Insomma, dopodomani, a Venezia, c'è la prima proiezione del film tratto dal romanzo (pare si concentri molto sulla storia d'amore con Miriam, comprensibilmente); oggi, invece, esce nelle librerie Sulle strade di Barney, di Christian Rocca.
Naturalmente, lo leggerò. Anche perchè se ho deciso di comprarmi il romanzo, qualche anno fa, è solo grazie ai suoi post sull'argomento.
Qui c'è un'intervista all'autore del libro.
Qui sotto c'è un breve estratto:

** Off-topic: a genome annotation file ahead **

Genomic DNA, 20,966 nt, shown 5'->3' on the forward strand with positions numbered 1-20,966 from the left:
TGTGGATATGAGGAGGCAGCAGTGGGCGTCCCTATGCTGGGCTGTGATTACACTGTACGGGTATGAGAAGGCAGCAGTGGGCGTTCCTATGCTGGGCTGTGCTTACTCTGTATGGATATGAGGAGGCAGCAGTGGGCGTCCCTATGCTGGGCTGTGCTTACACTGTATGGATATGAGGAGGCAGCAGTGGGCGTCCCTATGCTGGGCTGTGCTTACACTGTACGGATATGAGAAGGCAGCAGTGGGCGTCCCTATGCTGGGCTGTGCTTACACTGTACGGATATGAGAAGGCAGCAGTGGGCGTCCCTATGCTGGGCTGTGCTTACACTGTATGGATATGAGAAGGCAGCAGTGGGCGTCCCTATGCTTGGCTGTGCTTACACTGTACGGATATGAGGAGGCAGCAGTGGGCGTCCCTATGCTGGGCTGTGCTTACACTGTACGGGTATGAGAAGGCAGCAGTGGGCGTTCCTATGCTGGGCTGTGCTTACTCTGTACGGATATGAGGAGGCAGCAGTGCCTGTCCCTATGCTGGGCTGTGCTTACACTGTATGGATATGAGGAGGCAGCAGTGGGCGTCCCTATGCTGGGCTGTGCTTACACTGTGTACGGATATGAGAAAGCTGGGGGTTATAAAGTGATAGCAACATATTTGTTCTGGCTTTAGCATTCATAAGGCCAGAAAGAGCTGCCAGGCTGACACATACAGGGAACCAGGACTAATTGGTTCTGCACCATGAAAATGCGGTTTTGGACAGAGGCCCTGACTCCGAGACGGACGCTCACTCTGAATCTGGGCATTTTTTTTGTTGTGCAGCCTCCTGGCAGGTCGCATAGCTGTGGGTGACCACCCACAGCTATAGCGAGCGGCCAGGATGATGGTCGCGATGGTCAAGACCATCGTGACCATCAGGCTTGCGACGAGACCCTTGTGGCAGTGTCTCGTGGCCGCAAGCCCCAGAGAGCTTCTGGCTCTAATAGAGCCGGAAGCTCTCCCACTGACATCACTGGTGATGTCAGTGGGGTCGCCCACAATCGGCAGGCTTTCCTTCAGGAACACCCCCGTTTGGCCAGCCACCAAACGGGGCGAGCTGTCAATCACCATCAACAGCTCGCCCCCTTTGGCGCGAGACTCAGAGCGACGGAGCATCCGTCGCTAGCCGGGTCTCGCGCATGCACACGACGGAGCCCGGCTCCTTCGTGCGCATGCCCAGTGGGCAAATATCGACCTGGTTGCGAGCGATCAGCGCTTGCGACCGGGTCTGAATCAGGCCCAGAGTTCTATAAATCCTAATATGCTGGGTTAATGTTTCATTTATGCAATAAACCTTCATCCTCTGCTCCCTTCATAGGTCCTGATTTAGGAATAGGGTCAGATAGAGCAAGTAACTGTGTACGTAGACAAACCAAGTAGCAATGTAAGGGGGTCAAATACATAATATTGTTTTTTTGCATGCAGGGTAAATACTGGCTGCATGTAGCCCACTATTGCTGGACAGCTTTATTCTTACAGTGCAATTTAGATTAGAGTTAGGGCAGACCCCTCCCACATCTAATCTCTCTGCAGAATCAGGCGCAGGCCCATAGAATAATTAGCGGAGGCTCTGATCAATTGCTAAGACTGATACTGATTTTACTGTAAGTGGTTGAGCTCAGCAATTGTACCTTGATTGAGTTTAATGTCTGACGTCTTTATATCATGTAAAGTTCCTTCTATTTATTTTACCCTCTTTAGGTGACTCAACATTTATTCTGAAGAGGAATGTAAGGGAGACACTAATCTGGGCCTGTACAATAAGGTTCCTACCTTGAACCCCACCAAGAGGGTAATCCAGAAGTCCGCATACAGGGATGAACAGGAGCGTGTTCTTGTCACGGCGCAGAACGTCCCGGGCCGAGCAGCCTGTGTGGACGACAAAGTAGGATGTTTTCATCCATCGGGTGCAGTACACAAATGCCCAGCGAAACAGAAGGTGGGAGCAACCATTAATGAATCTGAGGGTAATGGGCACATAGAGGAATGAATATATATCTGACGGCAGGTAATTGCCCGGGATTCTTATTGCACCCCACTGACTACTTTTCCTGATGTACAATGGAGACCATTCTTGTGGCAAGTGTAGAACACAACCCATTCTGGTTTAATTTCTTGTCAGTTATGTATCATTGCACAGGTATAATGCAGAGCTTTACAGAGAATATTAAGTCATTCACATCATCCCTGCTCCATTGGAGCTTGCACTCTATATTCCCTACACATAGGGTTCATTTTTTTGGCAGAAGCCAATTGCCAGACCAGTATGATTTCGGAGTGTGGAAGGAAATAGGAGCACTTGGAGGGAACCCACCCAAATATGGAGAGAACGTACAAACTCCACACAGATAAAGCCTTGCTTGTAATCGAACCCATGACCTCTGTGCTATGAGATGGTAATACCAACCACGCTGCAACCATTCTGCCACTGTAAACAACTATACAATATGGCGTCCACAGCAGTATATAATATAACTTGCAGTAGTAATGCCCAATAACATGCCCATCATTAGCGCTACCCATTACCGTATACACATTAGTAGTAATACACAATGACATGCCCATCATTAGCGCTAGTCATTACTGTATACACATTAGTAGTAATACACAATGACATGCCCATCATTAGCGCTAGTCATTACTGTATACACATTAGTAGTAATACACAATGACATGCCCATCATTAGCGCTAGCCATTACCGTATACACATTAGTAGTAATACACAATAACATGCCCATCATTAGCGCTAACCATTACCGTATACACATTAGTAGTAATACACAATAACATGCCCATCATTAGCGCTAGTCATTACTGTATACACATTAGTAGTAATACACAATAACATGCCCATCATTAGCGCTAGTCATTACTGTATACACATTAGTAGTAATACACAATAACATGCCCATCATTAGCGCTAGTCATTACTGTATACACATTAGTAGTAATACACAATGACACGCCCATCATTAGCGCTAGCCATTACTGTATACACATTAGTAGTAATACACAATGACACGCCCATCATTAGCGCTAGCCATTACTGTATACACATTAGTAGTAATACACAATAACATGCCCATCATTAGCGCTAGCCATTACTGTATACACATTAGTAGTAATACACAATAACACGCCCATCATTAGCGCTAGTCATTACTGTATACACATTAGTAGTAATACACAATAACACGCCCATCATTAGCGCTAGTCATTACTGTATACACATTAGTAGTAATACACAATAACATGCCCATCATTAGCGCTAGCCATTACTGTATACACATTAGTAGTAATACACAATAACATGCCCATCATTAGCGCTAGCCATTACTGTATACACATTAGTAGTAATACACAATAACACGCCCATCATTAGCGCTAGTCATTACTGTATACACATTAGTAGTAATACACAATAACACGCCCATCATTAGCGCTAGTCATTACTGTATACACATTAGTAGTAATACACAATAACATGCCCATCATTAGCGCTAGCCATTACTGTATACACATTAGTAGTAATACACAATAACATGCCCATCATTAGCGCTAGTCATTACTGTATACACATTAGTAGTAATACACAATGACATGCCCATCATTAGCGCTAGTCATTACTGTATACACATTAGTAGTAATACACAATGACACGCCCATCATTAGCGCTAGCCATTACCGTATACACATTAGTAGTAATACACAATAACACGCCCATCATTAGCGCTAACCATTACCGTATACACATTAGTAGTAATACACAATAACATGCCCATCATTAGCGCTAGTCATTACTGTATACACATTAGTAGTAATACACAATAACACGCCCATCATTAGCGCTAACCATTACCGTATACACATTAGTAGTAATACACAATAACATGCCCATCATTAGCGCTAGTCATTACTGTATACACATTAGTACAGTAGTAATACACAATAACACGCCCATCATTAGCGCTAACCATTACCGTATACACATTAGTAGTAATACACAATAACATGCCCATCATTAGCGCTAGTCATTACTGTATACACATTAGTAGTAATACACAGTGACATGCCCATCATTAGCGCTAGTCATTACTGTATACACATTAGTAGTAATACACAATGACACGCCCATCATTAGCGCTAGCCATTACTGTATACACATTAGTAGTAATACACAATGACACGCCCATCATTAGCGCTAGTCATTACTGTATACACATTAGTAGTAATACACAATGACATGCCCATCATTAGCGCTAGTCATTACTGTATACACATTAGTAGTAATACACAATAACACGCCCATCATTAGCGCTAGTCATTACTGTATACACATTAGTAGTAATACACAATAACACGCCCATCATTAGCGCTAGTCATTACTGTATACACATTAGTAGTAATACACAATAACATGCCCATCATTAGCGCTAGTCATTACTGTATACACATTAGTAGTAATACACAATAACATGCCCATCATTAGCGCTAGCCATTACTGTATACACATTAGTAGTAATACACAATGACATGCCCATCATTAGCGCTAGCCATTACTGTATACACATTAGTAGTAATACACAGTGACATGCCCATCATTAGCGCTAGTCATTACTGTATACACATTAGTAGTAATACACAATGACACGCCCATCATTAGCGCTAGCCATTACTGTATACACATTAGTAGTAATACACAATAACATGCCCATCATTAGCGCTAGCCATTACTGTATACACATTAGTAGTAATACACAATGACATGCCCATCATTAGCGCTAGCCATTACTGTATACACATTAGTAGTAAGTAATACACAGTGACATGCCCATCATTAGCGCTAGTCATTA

I was a voracious reader, but you would be mistaken if you took that as evidence of my quality. Or sensibility. At bottom, I am obliged to acknowledge, with a nod to Clara, the baseness of my soul. My ugly competitive nature. What got me started was not Tolstoy's The Death of Ivan Ilyich, or Conrad's The Secret Agent, but the old Liberty magazine, which prefaced each of its articles with a headnote saying how long it would take to read it: say, five minutes and thirty-five seconds. Setting my Mickey Mouse wristwatch on our kitchen table with the checkered linoleum cloth, I would zip through the piece in question in, say, four minutes and three seconds, and consider myself an intellectual. From Liberty, I graduated to a paperback John Marquand "Mr. Moto" novel, selling for twenty-five cents at the time in Jack and Moe's Barbershop, corner of Park Avenue and Laurier in the heart of Montreal's old working-class Jewish quarter, where I was raised. A neighborhood that had elected the only Communist (Fred Rose) ever to serve as a member of Parliament, produced a couple of decent club fighters (Louis Alter, Maxie Berger), the obligatory number of doctors and dentists, a celebrated gambler-cum-casino-owner, more cutthroat lawyers than needed, sundry schoolteachers and shmata millionaires, a few rabbis, and at least one suspected murderer.